Cost Accounting

Differences between standard cost and standard costing

Standard cost is a predetermined cost. It is a determination in advance of production, of what should be that cost. When standard costs are used for the purpose of cost –control, the technique is known as the standard costing. The costing terminology of the Chartered Institute of Management Accountants, London defines a standard cost and standard costing as follows:

“A determined calculation of how much costs should be under specified working conditions. It is built up from on assessment of the value of cost elements and correlates technical specifications and the quantification of material, labour and another cost to the prices and or wages rates expected to apply during the period in which the standard cost is intended to be used. Its main purposes are to provide bases for control through variance accounting for the valuation of stock and work in progress and in some cases, for fixing selling prices.”

Eric l. Kohler has defined standard cost as follows:

“Standard cost is a forecast or pre-determination of what actual cost should be under projected conditions, serving as a cost and as a measure of production efficiency or standard of comparison when ultimately aligned against actual cost. It furnishes a medium by which the effectiveness of the current result can be measured and the responsibility for deviations can be placed”

The main points in the above definition are:

  • It is a pre-determined calculation of what cost ought to be under specific working conditions.
  • It is built up by correlating standard quantity (of machine time, the labour time and material) and forecast of the future market trend for price standards (I.e., prices for materials wage rates and machine cost per hour etc.)
  • It provides the basis for control through variance accounting.
  • It provides the basis for valuation of stock and works- in progress and in some cases for fixing selling prices.
standard cost and standard costing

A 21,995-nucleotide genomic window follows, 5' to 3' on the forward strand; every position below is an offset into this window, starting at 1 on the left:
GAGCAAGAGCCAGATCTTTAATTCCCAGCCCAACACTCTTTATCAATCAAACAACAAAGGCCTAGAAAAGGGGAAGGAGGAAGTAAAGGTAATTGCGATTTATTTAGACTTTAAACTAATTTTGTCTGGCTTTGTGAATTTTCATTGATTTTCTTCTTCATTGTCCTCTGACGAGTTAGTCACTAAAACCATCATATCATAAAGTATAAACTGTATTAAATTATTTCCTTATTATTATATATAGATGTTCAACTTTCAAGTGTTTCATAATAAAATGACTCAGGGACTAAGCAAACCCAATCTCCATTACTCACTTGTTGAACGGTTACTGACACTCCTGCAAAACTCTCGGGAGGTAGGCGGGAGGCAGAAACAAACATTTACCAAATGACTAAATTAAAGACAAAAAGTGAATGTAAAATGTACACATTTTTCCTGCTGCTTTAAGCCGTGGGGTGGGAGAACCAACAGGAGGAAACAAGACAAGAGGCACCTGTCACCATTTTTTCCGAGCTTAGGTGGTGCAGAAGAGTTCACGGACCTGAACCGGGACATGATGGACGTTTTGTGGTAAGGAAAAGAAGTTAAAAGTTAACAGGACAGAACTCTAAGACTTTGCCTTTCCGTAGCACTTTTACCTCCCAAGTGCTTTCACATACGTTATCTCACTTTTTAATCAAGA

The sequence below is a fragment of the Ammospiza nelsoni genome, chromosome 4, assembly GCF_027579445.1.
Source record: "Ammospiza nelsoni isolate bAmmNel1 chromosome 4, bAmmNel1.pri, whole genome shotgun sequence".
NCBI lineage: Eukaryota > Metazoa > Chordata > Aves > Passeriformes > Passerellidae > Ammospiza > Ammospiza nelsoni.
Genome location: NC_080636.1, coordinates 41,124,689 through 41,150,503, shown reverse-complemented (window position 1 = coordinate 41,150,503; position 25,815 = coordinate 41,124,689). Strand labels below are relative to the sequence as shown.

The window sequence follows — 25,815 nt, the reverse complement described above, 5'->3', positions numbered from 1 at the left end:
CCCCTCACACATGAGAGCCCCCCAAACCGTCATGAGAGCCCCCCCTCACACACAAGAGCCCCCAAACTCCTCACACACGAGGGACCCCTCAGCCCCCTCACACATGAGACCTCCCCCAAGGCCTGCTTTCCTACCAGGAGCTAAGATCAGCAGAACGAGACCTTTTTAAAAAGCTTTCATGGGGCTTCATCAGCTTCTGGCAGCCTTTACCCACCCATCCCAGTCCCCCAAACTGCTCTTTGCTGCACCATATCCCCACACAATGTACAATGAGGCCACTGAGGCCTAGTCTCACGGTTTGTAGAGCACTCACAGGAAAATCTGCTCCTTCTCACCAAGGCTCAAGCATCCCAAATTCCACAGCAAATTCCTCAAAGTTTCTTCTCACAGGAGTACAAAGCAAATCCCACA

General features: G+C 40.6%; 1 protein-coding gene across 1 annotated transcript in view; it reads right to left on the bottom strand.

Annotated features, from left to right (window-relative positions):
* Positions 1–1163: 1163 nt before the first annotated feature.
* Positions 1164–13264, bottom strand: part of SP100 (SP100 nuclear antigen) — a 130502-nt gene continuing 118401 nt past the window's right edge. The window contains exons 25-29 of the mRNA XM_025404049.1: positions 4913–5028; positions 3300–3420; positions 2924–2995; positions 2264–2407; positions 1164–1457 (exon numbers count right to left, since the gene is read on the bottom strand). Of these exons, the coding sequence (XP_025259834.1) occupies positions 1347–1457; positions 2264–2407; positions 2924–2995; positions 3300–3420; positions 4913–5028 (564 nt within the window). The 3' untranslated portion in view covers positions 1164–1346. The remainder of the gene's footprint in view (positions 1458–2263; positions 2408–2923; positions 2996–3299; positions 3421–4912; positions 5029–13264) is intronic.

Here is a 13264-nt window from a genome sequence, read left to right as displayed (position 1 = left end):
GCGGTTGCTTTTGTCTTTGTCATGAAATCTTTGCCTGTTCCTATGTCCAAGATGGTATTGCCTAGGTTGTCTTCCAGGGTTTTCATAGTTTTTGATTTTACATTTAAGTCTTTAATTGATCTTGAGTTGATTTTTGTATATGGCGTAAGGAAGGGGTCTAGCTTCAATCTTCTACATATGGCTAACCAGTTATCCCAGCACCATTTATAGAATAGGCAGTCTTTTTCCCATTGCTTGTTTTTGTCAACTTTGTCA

Standard Costing

Standard Costing is the preparation of standard cost and applying them to measure the variations from actuals cost and analysing the cause of variations with a view to maintaining maximum efficiency in production. It is a technique which uses standards for cost and revenues for the purpose of control through variance analysis.

  • Ascertainment of standard costs under each element of cost i.e., materials, labour and overhead.
  • Measurement of actual costs.
  • Comparison of the actual costs with the standard costs to find out the variances.
  • Analysis of variances for the purpose of ascertainment of the reason for variances for taking. The appropriate action where necessary so that maximum efficiency may be achieved.

Standard costing is a technique which is complementary to the actual costing or historical costing system. Standard cost serves as yardsticks against which actual cost are compared to know the reason for inefficiencies. Therefore, actual costing system cannot be ignored even if the standard costing system is adopted.

The system of standard costing can be useful in all types of industries, but it is more commonly used in industries producing a standard product which are respectively in nature. Thus, standard costing is more widely applied in process and engineering industries and is not suitable for job order industries.

Even in jobbing industries where jobs differ from each other, there is considerable scope for the use of this system of costing. Though the product in such industries might not be of a repetitive and standard nature still the operations performed for the compilation of the job would be of a repetitive nature and standard can be laid down for the operations performed.

The standard cost of the job can be ascertained by adding up the standard cost of the operations involved in the job. Comparison of the actual cost and the standard cost of the operations will be helpful in controlling the cost operations and therefore, of job cost too.

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